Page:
Following a disastrous legislative hearing where legislators, unionized labor, non-union labor and even the federal government trashed a proposed trainee program, the state today announced it’s going back to the drawing board.
The proposed regulations, which included the unpopular proposed trainee program, have been officially suspended by the Department of Labor and Workforce Development, and Commissioner Dr. Tamika Ledbetter has called for the department to stakeholder meetings, which were not held in the formation of the regulations.
“My goal is to ensure that Alaskans are trained and prepared to participate in this economy,” Ledbetter said. “Many good ideas have already emerged from this process. I am confident that through respectful dialogue we will get the best possible outcome for the Alaskans that we serve.”
The statement didn’t address claims that the administration had altered the public comment report to downplay the nearly unanimous opposition to the changes.
The regulations would have created an alternative pathway become a licensed plumber or electrician in Alaska that would have done away with the federal oversight and simply called for 12,000 hours of on-the-job experience. Deputy Commissioner Grey Mitchell defended the proposal, saying it did nothing to the existing apprenticeship program (which is why he defended labelling many critical comments as “unclear”).
Legislators didn’t buy his explanation.
“You’re creating a pathway around apprenticeship that requires little to no documentation, little to no standards. That, I think, sounds like a workaround the apprenticeship,” said House Labor and Commerce Committee Chair Rep. Ivy Spohnholz, D-Anchorage. “You’re saying, ‘We’re not gonna disallow apprenticeship, we’re just going to create something that’s REALLY easy to do that doesn’t have the kind of standards that are required by an apprenticeship.’ …. It’s a mischaracterization of the comments.”
Legislators called it “inconceivable” that the administration hadn’t seriously engaged anyone affected by the proposed regulations.
The proposed alternative pathway faced backlash from the trade industry as well as the federal regulator. They said it would undermine the federally regulated apprenticeship program because without oversight the 12,000 hours of on-the-job training could be as meaningless as sweeping the floors, shoveling gravel and assembling PVC pipe.
“The registered apprenticeship system produces highly skilled and qualified license holders for Alaska with significant economic and social benefits. The proposed 12,000-hour pathway to licensing is not a training program. It does not level the playing field as stated by Mr. Mitchell,” John Hakala, the director of the U.S. Department of Labor’s Alaska Office of Apprenticeship, told the House committee. “That’s another area where the 12,000-hour just scares the heck out of me. You’re not just going to get proper training in the 12,000-hour OJT program.”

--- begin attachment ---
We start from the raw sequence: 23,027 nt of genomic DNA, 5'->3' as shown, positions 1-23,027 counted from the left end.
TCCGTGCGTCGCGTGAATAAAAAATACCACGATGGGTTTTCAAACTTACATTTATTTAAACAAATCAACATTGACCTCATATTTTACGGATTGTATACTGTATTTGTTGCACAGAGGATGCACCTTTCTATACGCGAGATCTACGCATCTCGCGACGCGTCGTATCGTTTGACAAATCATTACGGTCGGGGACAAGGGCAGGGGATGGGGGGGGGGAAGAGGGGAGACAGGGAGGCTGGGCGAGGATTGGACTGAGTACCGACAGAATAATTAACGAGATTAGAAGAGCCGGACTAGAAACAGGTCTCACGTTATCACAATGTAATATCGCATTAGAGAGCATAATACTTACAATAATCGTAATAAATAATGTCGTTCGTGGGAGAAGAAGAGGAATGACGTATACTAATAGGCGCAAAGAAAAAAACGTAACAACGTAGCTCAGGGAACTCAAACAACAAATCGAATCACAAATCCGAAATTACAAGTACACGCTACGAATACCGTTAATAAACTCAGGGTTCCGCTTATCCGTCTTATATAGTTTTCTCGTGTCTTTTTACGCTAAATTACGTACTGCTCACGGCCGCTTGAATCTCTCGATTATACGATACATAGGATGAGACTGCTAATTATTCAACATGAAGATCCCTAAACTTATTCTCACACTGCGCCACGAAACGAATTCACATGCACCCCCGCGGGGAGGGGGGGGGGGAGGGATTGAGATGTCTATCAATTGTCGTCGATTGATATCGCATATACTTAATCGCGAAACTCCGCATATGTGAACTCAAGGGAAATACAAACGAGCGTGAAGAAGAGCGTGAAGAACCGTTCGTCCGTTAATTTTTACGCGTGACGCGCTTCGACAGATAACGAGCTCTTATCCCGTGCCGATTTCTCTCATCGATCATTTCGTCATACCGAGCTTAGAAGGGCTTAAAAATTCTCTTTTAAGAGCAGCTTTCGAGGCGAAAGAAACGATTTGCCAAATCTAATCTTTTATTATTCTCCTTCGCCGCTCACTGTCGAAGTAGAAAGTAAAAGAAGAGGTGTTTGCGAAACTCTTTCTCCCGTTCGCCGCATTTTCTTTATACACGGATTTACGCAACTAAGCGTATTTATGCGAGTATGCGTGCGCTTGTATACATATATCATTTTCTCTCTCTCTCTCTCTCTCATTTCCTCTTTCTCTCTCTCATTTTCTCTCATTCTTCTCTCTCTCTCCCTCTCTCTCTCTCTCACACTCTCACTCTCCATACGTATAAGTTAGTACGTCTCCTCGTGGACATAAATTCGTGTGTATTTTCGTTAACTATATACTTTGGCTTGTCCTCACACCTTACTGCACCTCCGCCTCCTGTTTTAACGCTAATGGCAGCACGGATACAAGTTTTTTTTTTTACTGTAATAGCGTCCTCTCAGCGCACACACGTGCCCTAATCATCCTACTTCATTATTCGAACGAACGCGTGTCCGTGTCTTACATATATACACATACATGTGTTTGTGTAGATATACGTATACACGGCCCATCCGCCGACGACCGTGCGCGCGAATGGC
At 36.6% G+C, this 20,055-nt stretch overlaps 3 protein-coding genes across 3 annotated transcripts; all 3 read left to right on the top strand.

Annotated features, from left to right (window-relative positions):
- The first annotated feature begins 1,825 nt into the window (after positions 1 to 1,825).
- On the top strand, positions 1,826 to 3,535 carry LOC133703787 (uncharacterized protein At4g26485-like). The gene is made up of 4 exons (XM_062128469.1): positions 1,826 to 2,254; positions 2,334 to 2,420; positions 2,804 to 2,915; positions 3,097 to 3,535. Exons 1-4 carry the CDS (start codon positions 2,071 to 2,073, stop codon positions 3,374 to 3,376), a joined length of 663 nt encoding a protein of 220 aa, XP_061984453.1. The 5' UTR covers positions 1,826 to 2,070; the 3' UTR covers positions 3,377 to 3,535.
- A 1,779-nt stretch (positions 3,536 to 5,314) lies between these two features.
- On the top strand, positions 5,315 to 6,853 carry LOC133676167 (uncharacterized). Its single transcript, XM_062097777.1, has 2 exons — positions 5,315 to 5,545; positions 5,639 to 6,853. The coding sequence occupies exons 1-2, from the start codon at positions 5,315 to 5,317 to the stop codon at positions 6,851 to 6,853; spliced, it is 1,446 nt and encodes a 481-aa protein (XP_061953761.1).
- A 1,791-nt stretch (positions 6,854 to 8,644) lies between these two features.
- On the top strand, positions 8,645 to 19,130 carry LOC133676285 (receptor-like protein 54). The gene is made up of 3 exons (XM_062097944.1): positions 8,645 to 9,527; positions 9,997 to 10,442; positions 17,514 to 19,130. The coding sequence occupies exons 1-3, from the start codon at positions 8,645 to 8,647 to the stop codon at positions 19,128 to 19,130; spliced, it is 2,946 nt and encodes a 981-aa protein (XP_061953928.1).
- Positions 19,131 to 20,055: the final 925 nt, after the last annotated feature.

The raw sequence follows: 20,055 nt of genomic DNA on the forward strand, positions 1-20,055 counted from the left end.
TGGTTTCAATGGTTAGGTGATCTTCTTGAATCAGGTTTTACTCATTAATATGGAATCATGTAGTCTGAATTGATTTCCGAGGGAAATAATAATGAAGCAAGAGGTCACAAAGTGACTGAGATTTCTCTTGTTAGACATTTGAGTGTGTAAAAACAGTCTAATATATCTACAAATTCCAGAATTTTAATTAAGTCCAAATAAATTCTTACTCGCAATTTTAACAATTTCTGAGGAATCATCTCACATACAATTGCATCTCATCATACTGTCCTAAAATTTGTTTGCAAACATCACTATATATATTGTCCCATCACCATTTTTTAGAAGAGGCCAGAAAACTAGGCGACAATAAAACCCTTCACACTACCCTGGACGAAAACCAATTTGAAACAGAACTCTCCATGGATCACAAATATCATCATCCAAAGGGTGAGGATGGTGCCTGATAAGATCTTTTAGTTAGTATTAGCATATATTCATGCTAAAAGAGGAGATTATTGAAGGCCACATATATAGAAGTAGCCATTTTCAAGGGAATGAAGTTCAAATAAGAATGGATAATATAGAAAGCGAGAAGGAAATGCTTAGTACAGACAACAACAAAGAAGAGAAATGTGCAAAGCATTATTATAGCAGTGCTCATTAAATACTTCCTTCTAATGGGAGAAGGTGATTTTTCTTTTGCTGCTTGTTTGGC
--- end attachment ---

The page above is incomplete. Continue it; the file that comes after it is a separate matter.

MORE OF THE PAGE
Hakala also noted that the trainee program would carry far less value for people as it wouldn’t require step increases in pay and would lead to a lower lifetime earning potential. People who go through the apprenticeship, he said, earn on average $300,000 more during the lifetime of their career than those who find other alternative pathways to licensure.
Deborah Kelly, the statewide training director for the IBEW’s apprenticeship program, also opposed the regulations. As a journeyman lineman, Kelly was able to voice specific concerns about how an unregulated trainee program would come up far short of preparing people to be safe workers.
She defended the apprenticeship program, noting that it’s intended to give apprentice linemen the necessary experience in several different fields to be safe not just for themselves, but for their coworkers and the public.
“This is a public safety statute. These are licensed trades because poor training can cause fires, carbon monoxide poisoning, contaminated drinking water and electrocutions,” she said. “The proposal results in no training standard. Period. They keep calling this an alternate, OJT pathway but there’s no expectation or requirement of on-the-job training. It replaces all the things we just saw of what represents comprehensive training with nothing. An employer can, and will, hire somebody as a grunt doing the easiest parts of those trades.”
Even the Alaska chapter of the Associated Builders and Contractors, which doesn’t always see eye-to-eye with unions, panned the regulations.
“We have no reason to believe that the department is trying undermine the safety or create an untrained licensed workforce, nevertheless we are concerned that could be the result,” said Amy Nibert, the president and CEO of ABC-Alaska.
Nibert added that the state never engaged with it on the regulations.
“We believe the regulations should be withdrawn and the department engage stakeholders to work on any problems,” she said. “If the department would engage stakeholders, we would likely find an agreement to most of the regulations proposed.”
State Affairs Committee Labor and Commerce Committee was scheduled to hold a second hearing on the regulations later today. That meeting has been canceled.